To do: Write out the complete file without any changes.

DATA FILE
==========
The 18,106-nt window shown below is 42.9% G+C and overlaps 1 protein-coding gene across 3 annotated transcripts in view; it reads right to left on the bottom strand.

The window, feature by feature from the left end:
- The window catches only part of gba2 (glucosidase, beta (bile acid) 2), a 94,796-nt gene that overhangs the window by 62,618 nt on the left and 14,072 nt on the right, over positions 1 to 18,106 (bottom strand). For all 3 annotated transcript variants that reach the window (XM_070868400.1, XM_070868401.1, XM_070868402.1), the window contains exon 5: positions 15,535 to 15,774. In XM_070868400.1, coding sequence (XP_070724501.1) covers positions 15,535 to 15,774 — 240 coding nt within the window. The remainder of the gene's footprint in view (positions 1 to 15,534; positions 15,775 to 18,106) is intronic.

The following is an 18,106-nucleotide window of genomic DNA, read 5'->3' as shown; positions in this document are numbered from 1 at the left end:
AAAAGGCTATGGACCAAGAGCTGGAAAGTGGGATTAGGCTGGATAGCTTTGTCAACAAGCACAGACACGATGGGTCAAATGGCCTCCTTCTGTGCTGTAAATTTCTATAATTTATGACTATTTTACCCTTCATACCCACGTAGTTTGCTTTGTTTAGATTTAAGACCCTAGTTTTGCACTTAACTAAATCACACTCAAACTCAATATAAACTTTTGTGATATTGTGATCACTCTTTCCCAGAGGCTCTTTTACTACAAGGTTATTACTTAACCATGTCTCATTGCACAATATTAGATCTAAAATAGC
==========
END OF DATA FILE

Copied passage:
The 18,106-nt window shown below is 42.9% G+C and overlaps 1 protein-coding gene across 3 annotated transcripts in view; it reads right to left on the bottom strand.

The window, feature by feature from the left end:
- The window catches only part of gba2 (glucosidase, beta (bile acid) 2), a 94,796-nt gene that overhangs the window by 62,618 nt on the left and 14,072 nt on the right, over positions 1 to 18,106 (bottom strand). For all 3 annotated transcript variants that reach the window (XM_070868400.1, XM_070868401.1, XM_070868402.1), the window contains exon 5: positions 15,535 to 15,774. In XM_070868400.1, coding sequence (XP_070724501.1) covers positions 15,535 to 15,774 — 240 coding nt within the window. The remainder of the gene's footprint in view (positions 1 to 15,534; positions 15,775 to 18,106) is intronic.

The following is an 18,106-nucleotide window of genomic DNA, read 5'->3' as shown; positions in this document are numbered from 1 at the left end:
AAAAGGCTATGGACCAAGAGCTGGAAAGTGGGATTAGGCTGGATAGCTTTGTCAACAAGCACAGACACGATGGGTCAAATGGCCTCCTTCTGTGCTGTAAATTTCTATAATTTATGACTATTTTACCCTTCATACCCACGTAGTTTGCTTTGTTTAGATTTAAGACCCTAGTTTTGCACTTAACTAAATCACACTCAAACTCAATATAAACTTTTGTGATATTGTGATCACTCTTTCCCAGAGGCTCTTTTACTACAAGGTTATTACTTAACCATGTCTCATTGCACAATATTAGATCTAAAATAGC